May defends stance on post-Brexit financial services rules

LONDON: Prime Minister Theresa May defended her decision to rule out so-called ‘passporting’ rights for banks after Brexit, saying Britain could not become a “rule taker” when it came to financial services.
May said her vision for future ties to the EU was a credible one and she was confident of reaching a good Brexit deal, in an interview broadcast on Sunday but recorded on Friday after a speech in which she had appealed for more flexibility from the bloc.
Setting out her thinking in more detail, May said the financial services sector was too important to the British economy for Brussels to retain control of it under the existing ‘passporting’ arrangement.
Passporting rules allow EU finance companies to sell their services across the 28-member bloc with a local license, rather than getting a licence to operate in each member country where it does business.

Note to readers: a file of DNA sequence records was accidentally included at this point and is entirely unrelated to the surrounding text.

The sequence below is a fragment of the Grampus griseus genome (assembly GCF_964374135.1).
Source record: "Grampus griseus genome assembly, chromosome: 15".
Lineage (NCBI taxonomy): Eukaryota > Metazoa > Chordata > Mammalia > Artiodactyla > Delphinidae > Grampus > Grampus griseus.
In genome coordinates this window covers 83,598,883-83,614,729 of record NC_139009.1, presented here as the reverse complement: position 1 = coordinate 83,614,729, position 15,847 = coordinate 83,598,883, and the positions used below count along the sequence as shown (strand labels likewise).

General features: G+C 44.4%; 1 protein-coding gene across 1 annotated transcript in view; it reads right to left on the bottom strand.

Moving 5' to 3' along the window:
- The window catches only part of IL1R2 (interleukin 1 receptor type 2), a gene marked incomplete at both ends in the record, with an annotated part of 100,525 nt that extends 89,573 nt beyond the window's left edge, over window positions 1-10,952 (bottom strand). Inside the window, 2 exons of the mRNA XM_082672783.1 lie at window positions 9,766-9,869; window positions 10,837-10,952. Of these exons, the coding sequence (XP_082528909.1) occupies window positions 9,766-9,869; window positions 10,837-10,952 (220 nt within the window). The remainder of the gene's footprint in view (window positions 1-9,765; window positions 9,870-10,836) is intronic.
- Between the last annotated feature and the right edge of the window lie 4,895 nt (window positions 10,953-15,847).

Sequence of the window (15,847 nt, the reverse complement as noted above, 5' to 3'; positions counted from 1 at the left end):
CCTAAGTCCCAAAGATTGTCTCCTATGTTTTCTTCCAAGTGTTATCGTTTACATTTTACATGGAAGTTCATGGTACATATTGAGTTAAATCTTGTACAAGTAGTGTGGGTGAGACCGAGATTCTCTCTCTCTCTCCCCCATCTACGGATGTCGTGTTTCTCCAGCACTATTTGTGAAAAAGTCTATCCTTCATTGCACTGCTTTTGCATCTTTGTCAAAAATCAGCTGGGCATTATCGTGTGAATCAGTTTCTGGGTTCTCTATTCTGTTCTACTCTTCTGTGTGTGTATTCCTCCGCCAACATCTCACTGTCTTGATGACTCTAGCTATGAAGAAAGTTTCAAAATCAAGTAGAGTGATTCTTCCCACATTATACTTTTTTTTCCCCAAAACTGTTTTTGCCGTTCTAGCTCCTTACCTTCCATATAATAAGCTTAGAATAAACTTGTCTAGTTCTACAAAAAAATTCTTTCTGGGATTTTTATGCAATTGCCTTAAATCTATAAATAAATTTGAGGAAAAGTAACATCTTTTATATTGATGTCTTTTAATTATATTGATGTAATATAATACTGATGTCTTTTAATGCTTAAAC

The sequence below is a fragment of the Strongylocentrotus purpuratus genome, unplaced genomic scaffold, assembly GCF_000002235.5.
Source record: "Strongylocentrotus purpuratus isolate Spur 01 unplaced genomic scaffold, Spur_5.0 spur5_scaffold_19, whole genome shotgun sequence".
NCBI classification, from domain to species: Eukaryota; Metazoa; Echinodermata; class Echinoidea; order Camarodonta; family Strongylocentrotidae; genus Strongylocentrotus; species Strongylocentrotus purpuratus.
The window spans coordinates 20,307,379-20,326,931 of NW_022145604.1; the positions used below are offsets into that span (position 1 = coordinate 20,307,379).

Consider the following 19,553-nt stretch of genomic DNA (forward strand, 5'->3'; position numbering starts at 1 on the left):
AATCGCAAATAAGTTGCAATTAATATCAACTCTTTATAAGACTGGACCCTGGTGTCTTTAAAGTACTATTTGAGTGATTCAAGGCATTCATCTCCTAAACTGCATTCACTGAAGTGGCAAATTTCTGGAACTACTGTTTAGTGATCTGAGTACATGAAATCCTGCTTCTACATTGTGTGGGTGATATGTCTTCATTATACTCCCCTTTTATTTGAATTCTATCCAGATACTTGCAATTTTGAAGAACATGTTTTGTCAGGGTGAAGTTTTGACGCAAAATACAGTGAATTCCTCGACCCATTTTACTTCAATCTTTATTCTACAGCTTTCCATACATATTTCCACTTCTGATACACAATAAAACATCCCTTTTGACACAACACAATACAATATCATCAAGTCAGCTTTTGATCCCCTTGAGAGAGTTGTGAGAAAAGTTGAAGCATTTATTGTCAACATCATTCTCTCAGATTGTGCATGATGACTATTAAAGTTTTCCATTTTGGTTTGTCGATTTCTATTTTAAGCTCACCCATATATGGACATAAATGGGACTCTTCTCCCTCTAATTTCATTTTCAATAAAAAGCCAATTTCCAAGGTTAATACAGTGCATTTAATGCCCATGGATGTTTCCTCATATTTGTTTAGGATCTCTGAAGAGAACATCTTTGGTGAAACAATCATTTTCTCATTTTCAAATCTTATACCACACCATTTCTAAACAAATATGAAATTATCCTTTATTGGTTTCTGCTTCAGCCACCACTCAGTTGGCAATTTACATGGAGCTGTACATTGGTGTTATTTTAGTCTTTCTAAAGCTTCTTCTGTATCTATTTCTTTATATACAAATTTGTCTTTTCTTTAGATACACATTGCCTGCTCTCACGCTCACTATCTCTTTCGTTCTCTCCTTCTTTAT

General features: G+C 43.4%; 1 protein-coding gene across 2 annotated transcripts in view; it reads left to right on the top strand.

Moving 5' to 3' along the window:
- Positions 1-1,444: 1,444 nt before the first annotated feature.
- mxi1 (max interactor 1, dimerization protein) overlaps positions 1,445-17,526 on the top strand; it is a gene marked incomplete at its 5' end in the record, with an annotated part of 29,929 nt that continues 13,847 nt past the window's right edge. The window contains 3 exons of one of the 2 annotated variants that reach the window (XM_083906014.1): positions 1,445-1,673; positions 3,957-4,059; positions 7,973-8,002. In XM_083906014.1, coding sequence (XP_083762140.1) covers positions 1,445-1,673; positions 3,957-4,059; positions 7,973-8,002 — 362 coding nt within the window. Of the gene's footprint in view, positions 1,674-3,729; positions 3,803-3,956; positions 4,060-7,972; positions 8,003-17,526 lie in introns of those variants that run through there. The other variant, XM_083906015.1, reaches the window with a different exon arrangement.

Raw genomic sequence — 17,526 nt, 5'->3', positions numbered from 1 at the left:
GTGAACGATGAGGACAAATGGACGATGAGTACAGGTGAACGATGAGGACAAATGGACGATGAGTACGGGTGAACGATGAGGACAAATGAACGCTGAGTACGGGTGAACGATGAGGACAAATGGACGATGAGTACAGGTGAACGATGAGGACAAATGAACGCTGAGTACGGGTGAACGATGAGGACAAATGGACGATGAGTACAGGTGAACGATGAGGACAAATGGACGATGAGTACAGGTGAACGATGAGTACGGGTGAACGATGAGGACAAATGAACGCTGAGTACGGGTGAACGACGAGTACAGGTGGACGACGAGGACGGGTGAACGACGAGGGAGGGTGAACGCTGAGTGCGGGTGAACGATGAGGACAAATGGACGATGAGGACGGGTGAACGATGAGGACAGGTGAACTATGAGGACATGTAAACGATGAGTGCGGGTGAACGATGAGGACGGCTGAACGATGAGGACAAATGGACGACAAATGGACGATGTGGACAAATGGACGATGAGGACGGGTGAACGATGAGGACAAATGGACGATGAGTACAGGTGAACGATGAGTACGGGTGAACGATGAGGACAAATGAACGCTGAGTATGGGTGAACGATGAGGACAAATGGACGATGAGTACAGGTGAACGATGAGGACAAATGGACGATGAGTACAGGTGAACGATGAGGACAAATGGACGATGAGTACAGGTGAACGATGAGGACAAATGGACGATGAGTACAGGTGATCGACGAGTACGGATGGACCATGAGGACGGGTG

“If we were to accept ‘passporting’ we’d just be a rule taker, we’d have to abide by the rules that were being set elsewhere,” May said in the interview with the BBC.
“Given the importance of financial stability, of ensuring the City of London, we can’t just take the same rules without any say in them,” May said.
The Confederation of British Industry lobby group said it was important to make sure alternative arrangements were put in place to prevent firms leaving London.
“Now we do have an opening negotiating position. It needs to be followed through, it needs to be followed through very quickly because financial services firms are moving now,” CBI Director General Carolyn Fairbairn told BBC radio.
May wants financial services to be included in a free trade deal — something she believes it is still possible to achieve despite accusations from Brussels that her approach amounts to ‘cherry picking’ the best bits of the EU.
— Reuters